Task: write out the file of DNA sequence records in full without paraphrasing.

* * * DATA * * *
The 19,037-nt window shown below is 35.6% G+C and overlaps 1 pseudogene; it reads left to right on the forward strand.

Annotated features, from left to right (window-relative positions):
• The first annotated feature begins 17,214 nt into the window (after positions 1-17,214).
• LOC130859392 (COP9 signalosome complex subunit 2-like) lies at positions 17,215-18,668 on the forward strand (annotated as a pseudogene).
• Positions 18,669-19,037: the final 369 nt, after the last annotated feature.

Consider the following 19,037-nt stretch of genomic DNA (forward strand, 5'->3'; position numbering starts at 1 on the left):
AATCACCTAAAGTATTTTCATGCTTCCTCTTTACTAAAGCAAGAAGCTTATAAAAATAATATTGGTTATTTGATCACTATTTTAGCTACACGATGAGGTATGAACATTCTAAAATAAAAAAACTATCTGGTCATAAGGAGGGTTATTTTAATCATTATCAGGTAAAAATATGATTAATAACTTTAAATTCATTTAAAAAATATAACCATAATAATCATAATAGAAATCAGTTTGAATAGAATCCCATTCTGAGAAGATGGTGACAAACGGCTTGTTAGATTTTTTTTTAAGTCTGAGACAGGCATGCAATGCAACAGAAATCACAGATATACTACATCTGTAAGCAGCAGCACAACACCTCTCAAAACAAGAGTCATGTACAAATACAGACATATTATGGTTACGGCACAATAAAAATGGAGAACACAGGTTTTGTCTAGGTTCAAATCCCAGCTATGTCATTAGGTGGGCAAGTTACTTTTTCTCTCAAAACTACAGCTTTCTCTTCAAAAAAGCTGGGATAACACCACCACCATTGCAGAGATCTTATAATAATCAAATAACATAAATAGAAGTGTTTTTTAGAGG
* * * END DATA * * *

The 19,037-nt window shown below is 35.6% G+C and overlaps 1 pseudogene; it reads left to right on the forward strand.

Annotated features, from left to right (window-relative positions):
• The first annotated feature begins 17,214 nt into the window (after positions 1-17,214).
• LOC130859392 (COP9 signalosome complex subunit 2-like) lies at positions 17,215-18,668 on the forward strand (annotated as a pseudogene).
• Positions 18,669-19,037: the final 369 nt, after the last annotated feature.

Consider the following 19,037-nt stretch of genomic DNA (forward strand, 5'->3'; position numbering starts at 1 on the left):
AATCACCTAAAGTATTTTCATGCTTCCTCTTTACTAAAGCAAGAAGCTTATAAAAATAATATTGGTTATTTGATCACTATTTTAGCTACACGATGAGGTATGAACATTCTAAAATAAAAAAACTATCTGGTCATAAGGAGGGTTATTTTAATCATTATCAGGTAAAAATATGATTAATAACTTTAAATTCATTTAAAAAATATAACCATAATAATCATAATAGAAATCAGTTTGAATAGAATCCCATTCTGAGAAGATGGTGACAAACGGCTTGTTAGATTTTTTTTTAAGTCTGAGACAGGCATGCAATGCAACAGAAATCACAGATATACTACATCTGTAAGCAGCAGCACAACACCTCTCAAAACAAGAGTCATGTACAAATACAGACATATTATGGTTACGGCACAATAAAAATGGAGAACACAGGTTTTGTCTAGGTTCAAATCCCAGCTATGTCATTAGGTGGGCAAGTTACTTTTTCTCTCAAAACTACAGCTTTCTCTTCAAAAAAGCTGGGATAACACCACCACCATTGCAGAGATCTTATAATAATCAAATAACATAAATAGAAGTGTTTTTTAGAGG